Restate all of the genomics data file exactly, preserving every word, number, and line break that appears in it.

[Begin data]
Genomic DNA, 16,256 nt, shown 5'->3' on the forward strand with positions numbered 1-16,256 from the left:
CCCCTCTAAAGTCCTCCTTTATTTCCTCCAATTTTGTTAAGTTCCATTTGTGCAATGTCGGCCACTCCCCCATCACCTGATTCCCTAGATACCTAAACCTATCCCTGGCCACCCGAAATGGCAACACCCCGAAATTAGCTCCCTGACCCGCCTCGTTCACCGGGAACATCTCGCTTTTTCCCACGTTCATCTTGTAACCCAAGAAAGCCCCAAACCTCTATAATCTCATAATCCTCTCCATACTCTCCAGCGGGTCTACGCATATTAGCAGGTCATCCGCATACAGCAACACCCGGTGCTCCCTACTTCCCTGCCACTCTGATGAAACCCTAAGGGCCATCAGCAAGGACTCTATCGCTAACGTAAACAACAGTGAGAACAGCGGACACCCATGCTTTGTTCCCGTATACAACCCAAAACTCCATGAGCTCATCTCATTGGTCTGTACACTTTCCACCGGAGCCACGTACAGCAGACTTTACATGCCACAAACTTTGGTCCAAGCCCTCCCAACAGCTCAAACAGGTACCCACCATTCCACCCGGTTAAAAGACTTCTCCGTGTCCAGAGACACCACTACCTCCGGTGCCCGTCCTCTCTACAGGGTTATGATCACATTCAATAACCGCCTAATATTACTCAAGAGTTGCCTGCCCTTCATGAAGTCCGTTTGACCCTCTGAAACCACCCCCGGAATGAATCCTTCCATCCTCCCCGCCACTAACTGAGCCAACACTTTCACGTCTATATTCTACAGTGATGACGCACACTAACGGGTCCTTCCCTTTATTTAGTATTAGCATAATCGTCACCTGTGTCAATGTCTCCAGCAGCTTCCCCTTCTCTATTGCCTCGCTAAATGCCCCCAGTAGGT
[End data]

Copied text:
Genomic DNA, 16,256 nt, shown 5'->3' on the forward strand with positions numbered 1-16,256 from the left:
CCCCTCTAAAGTCCTCCTTTATTTCCTCCAATTTTGTTAAGTTCCATTTGTGCAATGTCGGCCACTCCCCCATCACCTGATTCCCTAGATACCTAAACCTATCCCTGGCCACCCGAAATGGCAACACCCCGAAATTAGCTCCCTGACCCGCCTCGTTCACCGGGAACATCTCGCTTTTTCCCACGTTCATCTTGTAACCCAAGAAAGCCCCAAACCTCTATAATCTCATAATCCTCTCCATACTCTCCAGCGGGTCTACGCATATTAGCAGGTCATCCGCATACAGCAACACCCGGTGCTCCCTACTTCCCTGCCACTCTGATGAAACCCTAAGGGCCATCAGCAAGGACTCTATCGCTAACGTAAACAACAGTGAGAACAGCGGACACCCATGCTTTGTTCCCGTATACAACCCAAAACTCCATGAGCTCATCTCATTGGTCTGTACACTTTCCACCGGAGCCACGTACAGCAGACTTTACATGCCACAAACTTTGGTCCAAGCCCTCCCAACAGCTCAAACAGGTACCCACCATTCCACCCGGTTAAAAGACTTCTCCGTGTCCAGAGACACCACTACCTCCGGTGCCCGTCCTCTCTACAGGGTTATGATCACATTCAATAACCGCCTAATATTACTCAAGAGTTGCCTGCCCTTCATGAAGTCCGTTTGACCCTCTGAAACCACCCCCGGAATGAATCCTTCCATCCTCCCCGCCACTAACTGAGCCAACACTTTCACGTCTATATTCTACAGTGATGACGCACACTAACGGGTCCTTCCCTTTATTTAGTATTAGCATAATCGTCACCTGTGTCAATGTCTCCAGCAGCTTCCCCTTCTCTATTGCCTCGCTAAATGCCCCCAGTAGGT